Labels that have added function of dissolving into an organic soap mixture that helps wash fruits and vegetables invented by U.S. engineer, who hopes to have the so-called Fruitwash Labels on market by summer 2012

LOS ANGELES , November 21, 2011 () – Labels that not only carry information but also dissolve into an organic soap mixture that can help remove substances from fruits and vegetables have been invented by a U.S. engineer, reported Packaging News on Nov. 21.

The so-called Fruitwash Labels, which have not yet reached the production stage, are suited for use as typical labels as they resist water but also can be dissolved when rubbed, said Scott Amron, the inventor.

Amron would not disclose what the labels are made from or what makes them work, but he lists a number of positive attributes of the technology on his website, Packaging News reported.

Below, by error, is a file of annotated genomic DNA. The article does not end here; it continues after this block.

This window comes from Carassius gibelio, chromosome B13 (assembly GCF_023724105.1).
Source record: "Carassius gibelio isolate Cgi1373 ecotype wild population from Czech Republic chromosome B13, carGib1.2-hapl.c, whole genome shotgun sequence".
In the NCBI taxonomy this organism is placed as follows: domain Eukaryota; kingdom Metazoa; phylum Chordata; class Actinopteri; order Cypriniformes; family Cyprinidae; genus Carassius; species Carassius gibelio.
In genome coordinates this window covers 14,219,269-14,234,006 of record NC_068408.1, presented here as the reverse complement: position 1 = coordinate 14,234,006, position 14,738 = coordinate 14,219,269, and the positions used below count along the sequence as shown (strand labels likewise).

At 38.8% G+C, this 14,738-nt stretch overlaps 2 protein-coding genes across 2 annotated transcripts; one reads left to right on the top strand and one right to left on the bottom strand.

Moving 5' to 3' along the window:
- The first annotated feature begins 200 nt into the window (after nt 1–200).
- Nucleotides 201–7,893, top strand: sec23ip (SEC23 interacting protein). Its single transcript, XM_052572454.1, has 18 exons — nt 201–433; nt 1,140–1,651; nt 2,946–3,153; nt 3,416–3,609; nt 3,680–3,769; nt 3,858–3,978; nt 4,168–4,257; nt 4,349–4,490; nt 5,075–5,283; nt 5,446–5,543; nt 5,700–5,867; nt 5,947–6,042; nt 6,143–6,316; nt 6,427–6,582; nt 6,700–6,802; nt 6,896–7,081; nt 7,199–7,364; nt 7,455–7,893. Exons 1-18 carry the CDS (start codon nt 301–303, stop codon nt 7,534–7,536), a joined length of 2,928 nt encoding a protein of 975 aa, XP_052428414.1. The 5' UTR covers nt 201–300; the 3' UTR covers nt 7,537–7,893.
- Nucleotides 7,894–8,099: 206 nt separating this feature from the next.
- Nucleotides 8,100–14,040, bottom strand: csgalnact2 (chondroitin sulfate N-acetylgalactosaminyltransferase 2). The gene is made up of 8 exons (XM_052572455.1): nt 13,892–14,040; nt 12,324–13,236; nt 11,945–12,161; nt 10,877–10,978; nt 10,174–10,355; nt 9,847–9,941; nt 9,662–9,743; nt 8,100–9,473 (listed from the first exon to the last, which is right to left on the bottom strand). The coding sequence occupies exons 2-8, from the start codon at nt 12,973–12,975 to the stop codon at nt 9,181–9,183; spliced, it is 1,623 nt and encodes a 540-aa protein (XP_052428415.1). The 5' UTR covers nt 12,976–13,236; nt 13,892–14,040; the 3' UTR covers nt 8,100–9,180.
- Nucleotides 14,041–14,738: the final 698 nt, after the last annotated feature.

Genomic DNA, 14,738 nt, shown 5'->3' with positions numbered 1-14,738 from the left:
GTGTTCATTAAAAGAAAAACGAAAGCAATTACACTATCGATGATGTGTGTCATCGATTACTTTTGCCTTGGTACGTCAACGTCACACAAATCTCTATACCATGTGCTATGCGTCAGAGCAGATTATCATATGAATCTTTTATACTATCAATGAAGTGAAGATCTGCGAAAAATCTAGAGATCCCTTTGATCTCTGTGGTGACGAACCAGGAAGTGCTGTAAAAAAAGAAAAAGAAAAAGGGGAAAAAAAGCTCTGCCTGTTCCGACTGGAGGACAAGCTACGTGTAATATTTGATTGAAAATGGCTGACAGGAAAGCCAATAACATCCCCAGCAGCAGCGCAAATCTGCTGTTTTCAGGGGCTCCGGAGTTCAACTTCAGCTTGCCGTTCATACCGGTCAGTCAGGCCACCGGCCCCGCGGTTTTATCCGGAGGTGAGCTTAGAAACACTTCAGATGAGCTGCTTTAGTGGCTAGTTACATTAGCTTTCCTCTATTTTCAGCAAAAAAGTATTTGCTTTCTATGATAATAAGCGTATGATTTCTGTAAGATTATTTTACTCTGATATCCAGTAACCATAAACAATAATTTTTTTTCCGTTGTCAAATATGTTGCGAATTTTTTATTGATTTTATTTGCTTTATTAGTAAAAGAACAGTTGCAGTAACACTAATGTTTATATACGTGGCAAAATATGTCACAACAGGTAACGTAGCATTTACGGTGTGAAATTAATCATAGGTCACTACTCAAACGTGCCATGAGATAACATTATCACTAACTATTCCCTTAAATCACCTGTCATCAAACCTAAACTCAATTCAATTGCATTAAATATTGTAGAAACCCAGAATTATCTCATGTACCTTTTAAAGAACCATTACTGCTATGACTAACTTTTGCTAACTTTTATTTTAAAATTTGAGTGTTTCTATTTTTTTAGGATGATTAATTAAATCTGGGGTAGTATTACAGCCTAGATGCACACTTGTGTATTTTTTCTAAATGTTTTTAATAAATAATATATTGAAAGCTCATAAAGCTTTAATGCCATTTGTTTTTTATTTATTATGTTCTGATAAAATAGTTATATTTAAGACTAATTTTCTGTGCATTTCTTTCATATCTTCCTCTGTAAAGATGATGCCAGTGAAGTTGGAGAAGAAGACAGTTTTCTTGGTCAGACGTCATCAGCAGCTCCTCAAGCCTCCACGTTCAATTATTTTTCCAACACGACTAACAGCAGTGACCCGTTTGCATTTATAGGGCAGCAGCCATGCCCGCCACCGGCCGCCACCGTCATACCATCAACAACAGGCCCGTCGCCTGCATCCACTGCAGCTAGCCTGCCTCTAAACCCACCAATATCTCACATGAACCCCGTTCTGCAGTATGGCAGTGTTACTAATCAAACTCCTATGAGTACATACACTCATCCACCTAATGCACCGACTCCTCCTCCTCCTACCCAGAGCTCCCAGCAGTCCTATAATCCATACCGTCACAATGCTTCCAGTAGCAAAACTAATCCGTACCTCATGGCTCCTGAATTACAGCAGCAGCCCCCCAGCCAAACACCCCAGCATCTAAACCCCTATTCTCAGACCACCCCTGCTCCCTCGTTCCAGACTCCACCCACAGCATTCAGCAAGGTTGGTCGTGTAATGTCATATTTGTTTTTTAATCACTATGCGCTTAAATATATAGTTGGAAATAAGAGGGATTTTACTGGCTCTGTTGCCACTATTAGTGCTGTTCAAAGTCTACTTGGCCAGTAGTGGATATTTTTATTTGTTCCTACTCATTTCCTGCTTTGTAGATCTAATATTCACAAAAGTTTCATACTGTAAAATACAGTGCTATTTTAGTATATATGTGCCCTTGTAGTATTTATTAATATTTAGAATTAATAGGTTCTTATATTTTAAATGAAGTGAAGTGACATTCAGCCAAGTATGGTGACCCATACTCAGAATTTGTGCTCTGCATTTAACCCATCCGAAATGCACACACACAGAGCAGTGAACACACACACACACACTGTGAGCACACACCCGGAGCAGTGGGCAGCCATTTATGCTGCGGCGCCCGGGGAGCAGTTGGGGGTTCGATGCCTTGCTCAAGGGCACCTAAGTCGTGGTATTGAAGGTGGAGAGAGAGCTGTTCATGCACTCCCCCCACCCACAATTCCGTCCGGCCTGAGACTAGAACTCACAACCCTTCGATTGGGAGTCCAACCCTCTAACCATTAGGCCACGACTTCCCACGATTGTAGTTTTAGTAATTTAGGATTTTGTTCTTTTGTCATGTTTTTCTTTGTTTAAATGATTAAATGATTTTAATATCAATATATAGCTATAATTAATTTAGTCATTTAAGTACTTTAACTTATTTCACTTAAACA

He said they eliminate the necessity of buying other produce cleaning products to remove such substances as pesticides and wax from the surface of fruits and vegetables, and there is no label left to discard.

The Fruitwash Labels also can act as traditional peel-off labels on produce, carrying such information as barcodes for stocking purposes and retail pricing.

Amron is looking for an investor to buy a 10% stake in the Fruitwash Label Intellectual Property, and expects that the labels will debut in the market sometime around summer 2012, reported Packaging News.

The primary source of this article is Packaging News, London, England, on Nov. 21, 2011.

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